• Read about the researcher’s work before you meet with them. There is usually a research overview on the researcher’s website with references and links to published work. Or use Google Scholar or Web of Science (through the UC Davis library) to download recent publications. Read one or two of the researcher’s papers and prepare questions. Generally, mentors will not expect you to fully understand the research, but making the effort to learn about it on your own shows independence and motivation.
  • Ask about the expectations of undergraduate researchers in the lab (e.g. time commitment, credits offered, type of work). In general, three to five hours of research per week is worth one academic credit.
  • Ask about who would be your direct mentor in the group. Often researchers work with postdoctoral scholars or graduate students and you may only have limited contact with the researcher themselves.
  • Bring a copy of your unofficial transcripts if you have not already submitted one.

Important: Research groups have limited space, so it may be difficult to find a research mentor that is looking for, or willing to take, another students. Do not take it personally if they decline your request. You may go through all ten (or more) potential mentors before you find a match. Stick with it! You will find someone.

Research Resources

Undergraduate Research Center: Provides support and guidance as you look for research opportunities. The Center also hosts an anual Undergraduate Research Conference.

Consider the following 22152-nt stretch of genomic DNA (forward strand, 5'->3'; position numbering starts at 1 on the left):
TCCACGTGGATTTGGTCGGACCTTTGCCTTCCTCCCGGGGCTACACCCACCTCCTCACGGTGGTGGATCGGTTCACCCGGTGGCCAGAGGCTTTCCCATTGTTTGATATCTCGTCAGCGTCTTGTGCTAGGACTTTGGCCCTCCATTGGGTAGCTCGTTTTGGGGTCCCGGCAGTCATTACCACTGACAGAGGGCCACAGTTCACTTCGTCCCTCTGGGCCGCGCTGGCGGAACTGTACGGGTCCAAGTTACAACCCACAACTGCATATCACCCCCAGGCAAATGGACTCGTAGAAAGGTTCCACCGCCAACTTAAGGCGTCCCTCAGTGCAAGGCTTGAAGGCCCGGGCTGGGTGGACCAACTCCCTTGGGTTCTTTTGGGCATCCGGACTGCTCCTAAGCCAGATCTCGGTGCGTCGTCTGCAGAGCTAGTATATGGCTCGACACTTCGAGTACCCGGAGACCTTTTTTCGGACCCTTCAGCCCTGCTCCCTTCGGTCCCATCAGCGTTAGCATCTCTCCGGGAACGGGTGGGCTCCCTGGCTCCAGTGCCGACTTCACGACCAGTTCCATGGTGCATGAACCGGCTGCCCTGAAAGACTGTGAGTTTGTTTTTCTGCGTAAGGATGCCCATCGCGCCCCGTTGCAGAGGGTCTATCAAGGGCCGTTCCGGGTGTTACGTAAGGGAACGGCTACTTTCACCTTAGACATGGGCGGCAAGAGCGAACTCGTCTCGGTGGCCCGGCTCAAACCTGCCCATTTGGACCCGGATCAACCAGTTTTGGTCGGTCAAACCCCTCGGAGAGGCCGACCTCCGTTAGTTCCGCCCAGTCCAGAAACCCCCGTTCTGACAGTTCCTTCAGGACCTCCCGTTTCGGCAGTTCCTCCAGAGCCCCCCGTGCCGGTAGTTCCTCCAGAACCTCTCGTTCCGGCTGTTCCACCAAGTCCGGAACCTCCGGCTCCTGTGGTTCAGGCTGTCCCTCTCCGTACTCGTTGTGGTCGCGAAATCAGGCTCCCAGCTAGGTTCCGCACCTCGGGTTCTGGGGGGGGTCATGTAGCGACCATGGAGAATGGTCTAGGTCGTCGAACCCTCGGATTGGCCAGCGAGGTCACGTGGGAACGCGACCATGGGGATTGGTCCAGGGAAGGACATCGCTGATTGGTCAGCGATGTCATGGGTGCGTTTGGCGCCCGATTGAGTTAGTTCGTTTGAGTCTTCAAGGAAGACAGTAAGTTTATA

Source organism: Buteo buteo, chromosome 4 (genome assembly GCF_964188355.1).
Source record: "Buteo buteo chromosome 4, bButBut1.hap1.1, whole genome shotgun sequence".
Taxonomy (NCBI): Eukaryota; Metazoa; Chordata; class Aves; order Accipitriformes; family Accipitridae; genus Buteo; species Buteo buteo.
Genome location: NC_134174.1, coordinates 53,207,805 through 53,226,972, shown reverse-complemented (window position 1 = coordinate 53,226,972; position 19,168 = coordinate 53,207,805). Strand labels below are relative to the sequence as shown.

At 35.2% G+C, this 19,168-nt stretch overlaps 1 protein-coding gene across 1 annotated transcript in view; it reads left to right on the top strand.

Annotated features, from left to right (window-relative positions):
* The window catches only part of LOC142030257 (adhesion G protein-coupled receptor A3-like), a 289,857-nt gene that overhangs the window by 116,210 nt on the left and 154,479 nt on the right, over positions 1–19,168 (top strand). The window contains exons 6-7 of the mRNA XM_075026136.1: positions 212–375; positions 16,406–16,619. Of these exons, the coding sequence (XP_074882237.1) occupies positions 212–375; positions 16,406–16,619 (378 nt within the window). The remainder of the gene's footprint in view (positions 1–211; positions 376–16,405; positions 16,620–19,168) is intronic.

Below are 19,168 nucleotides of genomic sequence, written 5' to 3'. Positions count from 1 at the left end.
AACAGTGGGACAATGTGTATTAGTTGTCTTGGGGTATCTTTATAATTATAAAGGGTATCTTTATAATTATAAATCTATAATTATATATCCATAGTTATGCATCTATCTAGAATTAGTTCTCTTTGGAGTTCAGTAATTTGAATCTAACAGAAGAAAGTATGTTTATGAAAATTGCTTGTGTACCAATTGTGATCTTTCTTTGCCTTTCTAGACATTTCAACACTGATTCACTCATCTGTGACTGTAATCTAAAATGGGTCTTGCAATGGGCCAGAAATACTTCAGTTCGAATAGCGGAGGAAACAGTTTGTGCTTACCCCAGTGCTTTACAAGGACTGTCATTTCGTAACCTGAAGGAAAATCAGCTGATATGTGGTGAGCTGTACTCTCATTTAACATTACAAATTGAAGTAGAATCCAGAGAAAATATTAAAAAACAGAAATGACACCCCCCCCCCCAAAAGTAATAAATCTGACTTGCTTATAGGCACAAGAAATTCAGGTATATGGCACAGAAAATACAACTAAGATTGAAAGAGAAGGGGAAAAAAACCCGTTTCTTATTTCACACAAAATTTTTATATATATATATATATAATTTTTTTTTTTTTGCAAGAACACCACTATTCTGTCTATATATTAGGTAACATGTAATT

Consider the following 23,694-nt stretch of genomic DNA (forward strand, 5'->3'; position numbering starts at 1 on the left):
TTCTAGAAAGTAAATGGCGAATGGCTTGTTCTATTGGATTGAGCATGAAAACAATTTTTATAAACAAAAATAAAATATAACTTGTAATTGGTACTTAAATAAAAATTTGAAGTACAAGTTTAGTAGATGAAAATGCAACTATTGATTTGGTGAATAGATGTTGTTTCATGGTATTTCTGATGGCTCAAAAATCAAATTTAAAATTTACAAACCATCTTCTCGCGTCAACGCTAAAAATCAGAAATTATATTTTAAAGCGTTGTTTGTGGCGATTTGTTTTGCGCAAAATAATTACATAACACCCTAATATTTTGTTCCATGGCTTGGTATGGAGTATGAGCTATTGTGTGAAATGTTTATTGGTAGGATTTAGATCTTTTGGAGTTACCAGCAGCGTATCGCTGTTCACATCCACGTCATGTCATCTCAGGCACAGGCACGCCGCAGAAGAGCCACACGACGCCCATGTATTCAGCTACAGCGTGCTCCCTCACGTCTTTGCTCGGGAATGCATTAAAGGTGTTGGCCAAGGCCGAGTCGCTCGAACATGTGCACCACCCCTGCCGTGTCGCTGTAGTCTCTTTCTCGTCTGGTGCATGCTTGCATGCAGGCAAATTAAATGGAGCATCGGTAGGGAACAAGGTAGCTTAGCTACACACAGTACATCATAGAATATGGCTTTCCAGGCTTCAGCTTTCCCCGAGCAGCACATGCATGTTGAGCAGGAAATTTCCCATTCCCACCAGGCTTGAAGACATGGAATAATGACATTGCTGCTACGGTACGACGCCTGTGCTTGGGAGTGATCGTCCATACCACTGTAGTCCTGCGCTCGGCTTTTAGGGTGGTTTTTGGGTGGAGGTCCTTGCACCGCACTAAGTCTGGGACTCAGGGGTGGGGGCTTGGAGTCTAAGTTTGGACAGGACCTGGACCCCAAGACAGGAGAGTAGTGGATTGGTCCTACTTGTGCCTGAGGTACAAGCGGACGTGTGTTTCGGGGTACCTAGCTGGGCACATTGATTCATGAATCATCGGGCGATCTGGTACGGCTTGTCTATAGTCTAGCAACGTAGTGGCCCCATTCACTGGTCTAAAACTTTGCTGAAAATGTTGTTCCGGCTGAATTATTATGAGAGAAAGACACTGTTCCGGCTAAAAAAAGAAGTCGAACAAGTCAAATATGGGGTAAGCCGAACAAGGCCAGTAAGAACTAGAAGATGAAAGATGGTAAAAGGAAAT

Internship and Career Center: Provides assistance finding jobs and internships. Visit Aggie Job Link to find posted positions.

UC Davis Research for Students: Learn more about hands-on research conducted at UC Davis. Discover UC Davis Graduate Studies.

UC Davis Interdisciplinary Research and Teaching Programs: Learn more about faculty research across the disciplines in more than 50 UC Davis-affiliated centers, institutes, and programs.

UC Davis Schools and College Research: View the diverse areas of research that is currently being conducted in the four undergraduate colleges and the six professional and graduate schools UC Davis has to offer.

Egghead Blog: Egghead is a blog about research by, with or related to UC Davis. Stay connected to UC Davis research and discover why UC Davis is a premiere research university. View the latest research questions, methods, and discoveries at UC Davis.

UC Davis Medical School: search for "internship opportunities"

UC Davis School of Veterinary Medicine